5 tips for photographing Autumn landscapes
Perhaps more than any other, Autumn is a season for visual metaphor in landscape photography. The sight of leaves turning colour and falling evokes advancing age, maturity, wisdom and looking back wistfully on years gone by and, in particular, the happier times among them.
Tip 1: Make shades of copper and gold the dominant colours in your composition, as in this view of livestock grazing in a field on the Mottisfont Estate in Hampshire, owned by the National Trust:
Tip 2: To amplify the nostalgic metaphor, introduce water: the river of life. This is a view of the stream that runs through the estate:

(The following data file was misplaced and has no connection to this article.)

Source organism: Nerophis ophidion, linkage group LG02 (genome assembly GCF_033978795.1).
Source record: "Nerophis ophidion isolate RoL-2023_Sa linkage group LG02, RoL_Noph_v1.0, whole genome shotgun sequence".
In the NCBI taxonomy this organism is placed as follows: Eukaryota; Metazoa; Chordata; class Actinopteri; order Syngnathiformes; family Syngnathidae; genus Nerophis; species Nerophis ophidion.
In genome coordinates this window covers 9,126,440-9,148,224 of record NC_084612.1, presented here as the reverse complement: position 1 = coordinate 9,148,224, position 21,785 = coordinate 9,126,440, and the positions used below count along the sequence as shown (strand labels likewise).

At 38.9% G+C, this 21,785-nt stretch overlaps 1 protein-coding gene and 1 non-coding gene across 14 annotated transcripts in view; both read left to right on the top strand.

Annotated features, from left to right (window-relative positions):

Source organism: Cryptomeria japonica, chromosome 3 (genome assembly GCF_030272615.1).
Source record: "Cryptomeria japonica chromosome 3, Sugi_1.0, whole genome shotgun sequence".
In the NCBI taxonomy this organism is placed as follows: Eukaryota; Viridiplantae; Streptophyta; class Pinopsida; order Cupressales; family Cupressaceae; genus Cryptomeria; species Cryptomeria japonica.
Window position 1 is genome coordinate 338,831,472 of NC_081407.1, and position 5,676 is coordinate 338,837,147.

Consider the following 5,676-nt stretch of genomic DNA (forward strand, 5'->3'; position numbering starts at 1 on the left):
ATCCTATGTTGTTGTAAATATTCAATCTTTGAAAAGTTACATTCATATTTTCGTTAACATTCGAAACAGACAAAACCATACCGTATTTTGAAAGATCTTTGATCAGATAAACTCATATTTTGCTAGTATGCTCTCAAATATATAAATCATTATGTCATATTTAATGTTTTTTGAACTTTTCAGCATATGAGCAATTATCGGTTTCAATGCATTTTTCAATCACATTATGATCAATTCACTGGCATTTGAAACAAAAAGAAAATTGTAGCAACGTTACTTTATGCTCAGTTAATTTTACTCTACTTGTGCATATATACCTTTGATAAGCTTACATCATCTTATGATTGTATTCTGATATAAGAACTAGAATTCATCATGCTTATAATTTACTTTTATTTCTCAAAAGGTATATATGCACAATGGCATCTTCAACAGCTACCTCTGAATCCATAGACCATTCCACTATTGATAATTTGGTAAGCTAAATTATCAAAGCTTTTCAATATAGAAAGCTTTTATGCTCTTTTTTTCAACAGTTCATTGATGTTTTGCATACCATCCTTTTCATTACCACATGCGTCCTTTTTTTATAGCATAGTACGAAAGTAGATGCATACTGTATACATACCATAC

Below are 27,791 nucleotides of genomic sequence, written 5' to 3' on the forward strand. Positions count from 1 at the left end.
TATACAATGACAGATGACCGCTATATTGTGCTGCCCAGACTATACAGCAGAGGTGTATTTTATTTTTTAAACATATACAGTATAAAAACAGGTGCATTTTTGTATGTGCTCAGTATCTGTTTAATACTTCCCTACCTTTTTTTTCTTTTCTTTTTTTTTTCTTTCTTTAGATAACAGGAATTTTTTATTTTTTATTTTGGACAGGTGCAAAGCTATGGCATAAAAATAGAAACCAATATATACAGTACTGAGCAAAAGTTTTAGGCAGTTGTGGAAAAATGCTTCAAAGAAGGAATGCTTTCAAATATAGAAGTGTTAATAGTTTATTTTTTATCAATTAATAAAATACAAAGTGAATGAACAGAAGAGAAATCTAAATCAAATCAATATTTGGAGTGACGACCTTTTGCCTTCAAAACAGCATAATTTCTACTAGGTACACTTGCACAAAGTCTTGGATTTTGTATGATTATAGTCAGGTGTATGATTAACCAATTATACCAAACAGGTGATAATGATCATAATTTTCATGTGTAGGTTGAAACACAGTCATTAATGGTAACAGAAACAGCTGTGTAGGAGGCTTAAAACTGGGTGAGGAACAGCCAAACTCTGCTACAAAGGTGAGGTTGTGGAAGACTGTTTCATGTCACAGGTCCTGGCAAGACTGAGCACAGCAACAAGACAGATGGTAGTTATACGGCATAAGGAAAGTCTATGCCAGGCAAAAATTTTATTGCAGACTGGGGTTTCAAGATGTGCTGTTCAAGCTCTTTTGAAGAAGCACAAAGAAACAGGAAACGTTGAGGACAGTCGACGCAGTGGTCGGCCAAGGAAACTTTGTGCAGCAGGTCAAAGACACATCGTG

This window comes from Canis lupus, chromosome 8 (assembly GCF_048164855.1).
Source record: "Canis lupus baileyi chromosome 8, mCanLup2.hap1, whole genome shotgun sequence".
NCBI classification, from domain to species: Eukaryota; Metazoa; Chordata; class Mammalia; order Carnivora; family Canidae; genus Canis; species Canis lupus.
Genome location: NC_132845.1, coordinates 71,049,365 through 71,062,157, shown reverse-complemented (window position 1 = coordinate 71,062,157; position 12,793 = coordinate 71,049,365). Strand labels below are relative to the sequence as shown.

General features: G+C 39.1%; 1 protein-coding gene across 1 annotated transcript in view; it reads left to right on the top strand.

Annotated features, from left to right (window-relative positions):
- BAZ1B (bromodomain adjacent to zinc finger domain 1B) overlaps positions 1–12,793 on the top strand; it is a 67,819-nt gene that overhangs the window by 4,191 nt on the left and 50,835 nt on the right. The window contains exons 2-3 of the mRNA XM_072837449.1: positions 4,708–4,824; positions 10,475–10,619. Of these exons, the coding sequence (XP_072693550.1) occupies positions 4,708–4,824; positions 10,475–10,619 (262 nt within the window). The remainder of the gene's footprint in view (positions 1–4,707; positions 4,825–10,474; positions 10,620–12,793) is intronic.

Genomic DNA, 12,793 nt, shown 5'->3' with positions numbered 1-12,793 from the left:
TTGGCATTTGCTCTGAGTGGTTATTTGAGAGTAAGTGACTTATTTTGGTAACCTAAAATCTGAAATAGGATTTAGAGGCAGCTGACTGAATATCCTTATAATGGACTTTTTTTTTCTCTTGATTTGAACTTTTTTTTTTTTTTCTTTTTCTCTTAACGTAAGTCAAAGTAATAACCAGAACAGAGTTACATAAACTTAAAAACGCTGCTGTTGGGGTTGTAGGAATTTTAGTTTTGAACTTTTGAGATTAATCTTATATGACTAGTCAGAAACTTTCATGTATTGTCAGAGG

Tip 3: For additional interest, add another focal point, such as a lone figure or, as here, water rushing over a weir:
This is the start of a culvert that ensures the estate stream does not flood the grounds of the main house; it provided the ideal opportunity for a long-exposure shot. It could be said to represent the turbulence of life-changing events, although that it probably taking symbolism too far!
Tip 4: In taking all of these long-exposure photos in fading, late afternoon sunlight, a tripod is essential to avoid camera shake and permit the use of ISO1OO to minimise noise.
Tip 5: Key to bathing the landscape in a golden autumnal glow is shadow detail and rich saturation. Whilst you can use neutral density filters and gels to achieve these effects in-camera, it is often easier to do so via post-processing in Lightroom or Photohsop.
Each of the photos above trended Popular on 500px.com shortly after upload.